costs = []
EPOCHS = 300
with tf.Session() as sess:
    sess.run(init)
    for i in range(EPOCHS):
        _, c, _ = sess.run([train_op, cost, prediction], feed_dict={X:X_train, y: y_train})
        costs.append(c)
        if i % 10 == 0:
            print('cost: {}, epoch: {}'.format(c, i))
            
            X_test, X_test_strings, y_test, y_test_strings = generate_data(100)
            p = sess.run(prediction, feed_dict={X: X_test, y: y_test})
            prediction_idxs = np.argmax(p, axis=1)
            prediction_vals = prediction_idxs + 1
correct = 0.0
            for i in range(len(y_test_strings)):
                string = X_test_strings[i]
                actual_val = y_test_strings[i]
                predicted_val = prediction_vals[i]
                # Print the first 5 examples
                if i < 5:
                    print('string: {}, pred: {}, actual: {}'.format(string, predicted_val,
actual_val))
                    
                if predicted_val == actual_val:
                    correct += 1
            print("{}% accuracy\n\n".format(correct * 100 / len(y_test_strings)))
cost: 0.0496655665338, epoch: 280
string: eeaccbdeagac, pred: 6, actual: 6.0
string: gefaddbbcfac, pred: 7, actual: 7.0
string: acedcbgdcagf, pred: 7, actual: 7.0
string: aadebcdacefg, pred: 7, actual: 7.0
string: abeeaebcbbag, pred: 5, actual: 5.0
100% accuracycost: 0.0413268692791, epoch: 290
string: ebbfbfaebede, pred: 5, actual: 5.0
string: fgaccdbabedg, pred: 7, actual: 7.0
string: dgdcbaefcdad, pred: 7, actual: 7.0
string: ffagdfedccad, pred: 6, actual: 6.0
string: gfggfgbebcdb, pred: 6, actual: 6.0
99% accuracy

Hopefully the interviewer won’t be disappointed that we cannot solve this problem for any string that’s greater than MAX_LENGTH, but overall, it achieved a 99% accuracy. I didn’t deal with variable length inputs in this case, we could’ve easily done that by adding padding.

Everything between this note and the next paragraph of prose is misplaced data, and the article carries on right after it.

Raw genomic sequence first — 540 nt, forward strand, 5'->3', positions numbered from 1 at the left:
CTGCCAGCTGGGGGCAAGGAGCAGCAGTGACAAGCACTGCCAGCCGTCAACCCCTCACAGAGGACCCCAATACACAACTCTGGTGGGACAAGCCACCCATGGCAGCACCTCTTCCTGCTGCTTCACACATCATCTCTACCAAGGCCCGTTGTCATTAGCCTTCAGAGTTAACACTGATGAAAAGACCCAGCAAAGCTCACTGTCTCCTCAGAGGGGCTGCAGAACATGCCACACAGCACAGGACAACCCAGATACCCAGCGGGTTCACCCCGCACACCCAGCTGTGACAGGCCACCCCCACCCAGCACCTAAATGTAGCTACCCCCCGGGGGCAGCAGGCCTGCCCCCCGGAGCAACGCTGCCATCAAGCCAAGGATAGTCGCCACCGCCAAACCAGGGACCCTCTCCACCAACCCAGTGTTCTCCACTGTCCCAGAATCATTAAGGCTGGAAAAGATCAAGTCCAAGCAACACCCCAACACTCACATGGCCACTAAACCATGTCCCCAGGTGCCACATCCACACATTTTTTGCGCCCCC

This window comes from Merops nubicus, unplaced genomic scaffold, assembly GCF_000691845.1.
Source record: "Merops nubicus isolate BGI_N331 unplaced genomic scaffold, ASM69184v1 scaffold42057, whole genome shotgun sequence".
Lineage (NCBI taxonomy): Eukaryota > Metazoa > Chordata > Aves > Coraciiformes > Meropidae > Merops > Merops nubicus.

Ex: “acabdb” => “acbd”

Oof. Thats a much tougher problem. In this case, the value we need to return is a sequence of characters instead of a single character or number so we will need some form of sequence to sequence model in order to learn this relationship.

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import numpy as np
import tensorflow as tf
from tensorflow.contrib import rnn
import random
#"abc" => "abc"
#"aabbac" => "abc"
#"abacd" => "abcd"
MAX_LENGTH = 6 # Max length of 6 
chars = ["a", "b", "c", "d", "e", "f"]
all_chars = chars + [' '] # Space for padding
NUM_EXAMPLES = 50000
# Args:
#   n: number of examples to generate
# Returns:
#   strings: list of strings that may contain duplicates
#   solutions: strings without duplicates
#   strings_v: One hot encoding of strings with duplicates (without padding)
#   solutions_v: One hot encoding of solutions (with padding)
def generate_data(n=NUM_EXAMPLES):
    all_chars_to_idx = { c:i for i, c in enumerate(all_chars) }
    strings_v = np.zeros((NUM_EXAMPLES, MAX_LENGTH, len(all_chars)))